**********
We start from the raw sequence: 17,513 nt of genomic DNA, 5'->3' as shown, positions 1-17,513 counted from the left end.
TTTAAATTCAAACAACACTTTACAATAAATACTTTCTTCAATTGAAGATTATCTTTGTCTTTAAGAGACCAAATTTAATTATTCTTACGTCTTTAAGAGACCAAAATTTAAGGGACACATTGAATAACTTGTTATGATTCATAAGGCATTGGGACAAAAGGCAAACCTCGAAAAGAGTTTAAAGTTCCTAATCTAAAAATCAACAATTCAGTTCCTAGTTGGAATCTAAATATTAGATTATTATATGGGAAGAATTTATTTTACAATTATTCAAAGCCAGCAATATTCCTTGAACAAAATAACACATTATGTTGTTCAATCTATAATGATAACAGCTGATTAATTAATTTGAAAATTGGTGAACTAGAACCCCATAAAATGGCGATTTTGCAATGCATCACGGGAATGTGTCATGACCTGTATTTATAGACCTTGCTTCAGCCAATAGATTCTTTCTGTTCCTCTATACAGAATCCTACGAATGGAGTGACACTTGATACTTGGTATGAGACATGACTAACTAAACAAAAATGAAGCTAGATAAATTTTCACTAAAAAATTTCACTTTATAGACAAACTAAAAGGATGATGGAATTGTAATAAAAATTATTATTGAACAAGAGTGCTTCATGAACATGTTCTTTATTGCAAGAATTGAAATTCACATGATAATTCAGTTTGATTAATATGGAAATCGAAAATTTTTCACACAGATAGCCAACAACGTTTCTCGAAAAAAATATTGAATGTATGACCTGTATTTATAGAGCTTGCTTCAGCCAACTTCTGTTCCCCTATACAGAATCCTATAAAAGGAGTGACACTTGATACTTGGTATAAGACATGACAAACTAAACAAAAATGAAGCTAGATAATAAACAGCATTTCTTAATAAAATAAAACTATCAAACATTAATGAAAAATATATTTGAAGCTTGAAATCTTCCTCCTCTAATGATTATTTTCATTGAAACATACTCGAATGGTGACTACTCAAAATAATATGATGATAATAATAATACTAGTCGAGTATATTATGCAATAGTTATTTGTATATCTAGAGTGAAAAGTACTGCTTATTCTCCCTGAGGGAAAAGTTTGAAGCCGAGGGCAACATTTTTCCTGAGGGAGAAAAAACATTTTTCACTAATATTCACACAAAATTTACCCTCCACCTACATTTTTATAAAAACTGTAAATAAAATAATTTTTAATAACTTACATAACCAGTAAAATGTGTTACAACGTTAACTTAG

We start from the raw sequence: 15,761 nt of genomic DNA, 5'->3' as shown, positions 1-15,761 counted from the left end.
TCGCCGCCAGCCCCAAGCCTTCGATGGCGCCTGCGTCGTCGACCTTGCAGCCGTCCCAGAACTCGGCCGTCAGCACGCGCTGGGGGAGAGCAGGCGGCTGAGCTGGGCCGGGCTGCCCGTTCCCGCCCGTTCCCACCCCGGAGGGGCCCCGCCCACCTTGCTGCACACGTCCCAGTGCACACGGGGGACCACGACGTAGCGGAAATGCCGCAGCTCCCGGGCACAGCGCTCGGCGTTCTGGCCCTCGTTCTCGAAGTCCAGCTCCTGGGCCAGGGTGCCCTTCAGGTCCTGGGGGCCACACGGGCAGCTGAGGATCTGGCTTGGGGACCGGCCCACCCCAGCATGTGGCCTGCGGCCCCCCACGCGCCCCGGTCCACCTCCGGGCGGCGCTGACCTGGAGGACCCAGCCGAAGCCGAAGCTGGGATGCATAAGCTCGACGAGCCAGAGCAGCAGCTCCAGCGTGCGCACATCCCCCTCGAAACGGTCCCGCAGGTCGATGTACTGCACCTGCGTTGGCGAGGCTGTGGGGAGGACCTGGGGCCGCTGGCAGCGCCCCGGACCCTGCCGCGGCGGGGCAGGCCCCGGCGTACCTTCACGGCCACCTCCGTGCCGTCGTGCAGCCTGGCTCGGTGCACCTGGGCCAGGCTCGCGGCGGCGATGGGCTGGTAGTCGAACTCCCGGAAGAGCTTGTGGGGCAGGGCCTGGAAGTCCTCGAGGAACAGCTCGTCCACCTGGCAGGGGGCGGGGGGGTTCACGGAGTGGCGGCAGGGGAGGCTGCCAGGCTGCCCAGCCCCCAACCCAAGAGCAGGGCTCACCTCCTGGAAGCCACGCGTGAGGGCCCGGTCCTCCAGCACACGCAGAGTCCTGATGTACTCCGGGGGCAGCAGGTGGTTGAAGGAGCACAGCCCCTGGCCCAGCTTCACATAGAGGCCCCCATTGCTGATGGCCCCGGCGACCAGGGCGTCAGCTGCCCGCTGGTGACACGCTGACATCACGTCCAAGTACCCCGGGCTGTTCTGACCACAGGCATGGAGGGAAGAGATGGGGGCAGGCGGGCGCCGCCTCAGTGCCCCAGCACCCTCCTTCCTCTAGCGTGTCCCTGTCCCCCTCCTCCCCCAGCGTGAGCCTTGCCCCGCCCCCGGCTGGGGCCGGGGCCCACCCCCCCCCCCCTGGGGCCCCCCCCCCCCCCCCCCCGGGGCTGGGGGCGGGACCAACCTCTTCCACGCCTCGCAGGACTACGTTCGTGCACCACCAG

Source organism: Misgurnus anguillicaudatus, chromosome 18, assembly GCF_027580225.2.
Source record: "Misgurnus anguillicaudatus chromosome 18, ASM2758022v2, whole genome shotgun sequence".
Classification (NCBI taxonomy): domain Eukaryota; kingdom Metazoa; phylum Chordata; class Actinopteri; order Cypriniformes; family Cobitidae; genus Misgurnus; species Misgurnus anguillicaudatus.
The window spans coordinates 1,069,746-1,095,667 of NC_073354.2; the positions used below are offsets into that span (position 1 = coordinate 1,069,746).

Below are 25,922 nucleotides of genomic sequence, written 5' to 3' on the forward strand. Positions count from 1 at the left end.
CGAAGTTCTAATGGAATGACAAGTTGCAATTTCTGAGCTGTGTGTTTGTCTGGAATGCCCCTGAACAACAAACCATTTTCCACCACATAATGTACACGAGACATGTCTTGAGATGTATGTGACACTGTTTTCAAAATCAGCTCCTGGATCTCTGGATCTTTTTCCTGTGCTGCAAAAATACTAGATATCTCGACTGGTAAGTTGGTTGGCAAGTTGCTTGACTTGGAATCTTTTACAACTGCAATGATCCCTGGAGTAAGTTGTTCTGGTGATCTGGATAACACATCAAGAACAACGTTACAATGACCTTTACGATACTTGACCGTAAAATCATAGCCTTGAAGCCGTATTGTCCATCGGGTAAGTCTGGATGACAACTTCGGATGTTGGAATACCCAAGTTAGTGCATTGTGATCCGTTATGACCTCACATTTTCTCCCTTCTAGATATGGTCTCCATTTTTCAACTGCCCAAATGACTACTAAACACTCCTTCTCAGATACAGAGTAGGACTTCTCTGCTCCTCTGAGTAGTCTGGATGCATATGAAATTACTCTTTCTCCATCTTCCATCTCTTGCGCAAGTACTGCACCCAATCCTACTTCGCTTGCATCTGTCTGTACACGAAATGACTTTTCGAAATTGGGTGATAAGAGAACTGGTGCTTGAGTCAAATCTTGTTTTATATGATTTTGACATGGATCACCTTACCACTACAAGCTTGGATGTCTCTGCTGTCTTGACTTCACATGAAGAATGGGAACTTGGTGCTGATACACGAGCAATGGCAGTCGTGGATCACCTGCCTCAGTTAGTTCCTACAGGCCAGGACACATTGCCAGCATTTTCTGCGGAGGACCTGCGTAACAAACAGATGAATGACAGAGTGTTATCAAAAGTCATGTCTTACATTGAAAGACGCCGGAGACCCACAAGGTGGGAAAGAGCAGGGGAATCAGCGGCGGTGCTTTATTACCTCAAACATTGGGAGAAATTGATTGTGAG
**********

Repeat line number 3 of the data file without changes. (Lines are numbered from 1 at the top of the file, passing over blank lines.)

We start from the raw sequence: 15,761 nt of genomic DNA, 5'->3' as shown, positions 1-15,761 counted from the left end.